Thanks for sharing this Susan and that’s a great way to put it. I felt a failure also which is crazy right. Glad I am not alone though and really glad the post spoke to you.
I soloed for a couple of years, I know its a little different that what your article highlighted about women soloing. Debra and I fulltimed coast to coast for 5 years and loved it when I lost her to cancer. We talked about the same situation of what is something happened to me, what would she do, I never thought it would be the other way around. I soloed for almost 2 years, just me and the puppy dog on the road together pulling our 42 Foot 5th Wheel. The funniest thing was when I would pull into a Campground and park where you could see my Crew Cab Dually Truck with my 42 Foot 5th Wheel attached from the check-in office, they would always ask, “How many people in your party?” I would answer 1 with a smile and then I would get some strange looks. I had a few challenges along the way setting up when it would have been nice to have two people but I did fine and managed pretty good. I would not take anything for our time on the road together as we both loved spending the time together and seeing all this country has to offer.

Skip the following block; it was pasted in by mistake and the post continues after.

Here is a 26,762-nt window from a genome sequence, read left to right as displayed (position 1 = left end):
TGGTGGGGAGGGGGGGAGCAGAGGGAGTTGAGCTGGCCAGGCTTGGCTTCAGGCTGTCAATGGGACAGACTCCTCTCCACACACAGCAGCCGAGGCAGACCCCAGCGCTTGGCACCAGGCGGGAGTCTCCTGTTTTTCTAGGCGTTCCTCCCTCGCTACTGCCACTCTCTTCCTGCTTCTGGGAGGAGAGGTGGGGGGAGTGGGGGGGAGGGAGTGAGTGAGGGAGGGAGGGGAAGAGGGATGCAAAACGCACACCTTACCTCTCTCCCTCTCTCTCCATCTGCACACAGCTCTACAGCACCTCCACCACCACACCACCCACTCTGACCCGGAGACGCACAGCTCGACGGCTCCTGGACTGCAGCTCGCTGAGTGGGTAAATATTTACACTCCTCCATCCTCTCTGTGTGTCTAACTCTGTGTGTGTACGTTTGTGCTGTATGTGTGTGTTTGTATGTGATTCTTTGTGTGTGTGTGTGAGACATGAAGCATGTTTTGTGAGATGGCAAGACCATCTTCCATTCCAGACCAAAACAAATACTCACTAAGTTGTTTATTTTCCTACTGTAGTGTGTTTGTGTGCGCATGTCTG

Now I have remarried to a long time friend and acquaintance (our daughters are the same age and basically grew up together) that lost her husband a few years ago, we are for the most part stationary for a couple more years until we can both get retired and hit the road again and see this wonderful country again.